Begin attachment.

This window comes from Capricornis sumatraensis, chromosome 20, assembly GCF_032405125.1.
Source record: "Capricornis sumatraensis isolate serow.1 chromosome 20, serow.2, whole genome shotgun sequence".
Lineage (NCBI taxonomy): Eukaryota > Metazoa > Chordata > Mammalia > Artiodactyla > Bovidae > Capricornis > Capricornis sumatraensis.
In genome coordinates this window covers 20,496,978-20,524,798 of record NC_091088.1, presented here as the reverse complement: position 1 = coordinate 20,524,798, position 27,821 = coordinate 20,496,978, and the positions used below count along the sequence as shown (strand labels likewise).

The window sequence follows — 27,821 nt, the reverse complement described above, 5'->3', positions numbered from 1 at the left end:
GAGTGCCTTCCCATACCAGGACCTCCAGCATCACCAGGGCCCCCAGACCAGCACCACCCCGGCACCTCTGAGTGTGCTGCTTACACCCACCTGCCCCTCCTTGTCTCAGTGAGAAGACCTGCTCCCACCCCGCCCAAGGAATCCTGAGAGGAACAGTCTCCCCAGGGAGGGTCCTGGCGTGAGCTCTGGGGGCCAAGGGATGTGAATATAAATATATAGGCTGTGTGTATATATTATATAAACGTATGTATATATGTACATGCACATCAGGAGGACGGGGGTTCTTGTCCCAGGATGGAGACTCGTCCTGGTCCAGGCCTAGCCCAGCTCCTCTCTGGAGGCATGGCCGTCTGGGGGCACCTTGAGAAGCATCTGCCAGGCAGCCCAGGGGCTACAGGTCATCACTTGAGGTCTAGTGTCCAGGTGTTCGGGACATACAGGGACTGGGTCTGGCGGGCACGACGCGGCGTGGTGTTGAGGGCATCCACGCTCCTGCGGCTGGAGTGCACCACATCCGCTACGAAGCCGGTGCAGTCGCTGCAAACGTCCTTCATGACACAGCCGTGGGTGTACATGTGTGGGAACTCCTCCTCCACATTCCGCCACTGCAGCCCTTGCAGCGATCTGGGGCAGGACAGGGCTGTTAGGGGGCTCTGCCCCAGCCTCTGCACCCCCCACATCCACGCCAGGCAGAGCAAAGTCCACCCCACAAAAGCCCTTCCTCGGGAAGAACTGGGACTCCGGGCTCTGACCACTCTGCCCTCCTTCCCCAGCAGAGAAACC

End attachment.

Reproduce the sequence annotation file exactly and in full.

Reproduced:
This window comes from Capricornis sumatraensis, chromosome 20, assembly GCF_032405125.1.
Source record: "Capricornis sumatraensis isolate serow.1 chromosome 20, serow.2, whole genome shotgun sequence".
Lineage (NCBI taxonomy): Eukaryota > Metazoa > Chordata > Mammalia > Artiodactyla > Bovidae > Capricornis > Capricornis sumatraensis.
In genome coordinates this window covers 20,496,978-20,524,798 of record NC_091088.1, presented here as the reverse complement: position 1 = coordinate 20,524,798, position 27,821 = coordinate 20,496,978, and the positions used below count along the sequence as shown (strand labels likewise).

The window sequence follows — 27,821 nt, the reverse complement described above, 5'->3', positions numbered from 1 at the left end:
GAGTGCCTTCCCATACCAGGACCTCCAGCATCACCAGGGCCCCCAGACCAGCACCACCCCGGCACCTCTGAGTGTGCTGCTTACACCCACCTGCCCCTCCTTGTCTCAGTGAGAAGACCTGCTCCCACCCCGCCCAAGGAATCCTGAGAGGAACAGTCTCCCCAGGGAGGGTCCTGGCGTGAGCTCTGGGGGCCAAGGGATGTGAATATAAATATATAGGCTGTGTGTATATATTATATAAACGTATGTATATATGTACATGCACATCAGGAGGACGGGGGTTCTTGTCCCAGGATGGAGACTCGTCCTGGTCCAGGCCTAGCCCAGCTCCTCTCTGGAGGCATGGCCGTCTGGGGGCACCTTGAGAAGCATCTGCCAGGCAGCCCAGGGGCTACAGGTCATCACTTGAGGTCTAGTGTCCAGGTGTTCGGGACATACAGGGACTGGGTCTGGCGGGCACGACGCGGCGTGGTGTTGAGGGCATCCACGCTCCTGCGGCTGGAGTGCACCACATCCGCTACGAAGCCGGTGCAGTCGCTGCAAACGTCCTTCATGACACAGCCGTGGGTGTACATGTGTGGGAACTCCTCCTCCACATTCCGCCACTGCAGCCCTTGCAGCGATCTGGGGCAGGACAGGGCTGTTAGGGGGCTCTGCCCCAGCCTCTGCACCCCCCACATCCACGCCAGGCAGAGCAAAGTCCACCCCACAAAAGCCCTTCCTCGGGAAGAACTGGGACTCCGGGCTCTGACCACTCTGCCCTCCTTCCCCAGCAGAGAAACC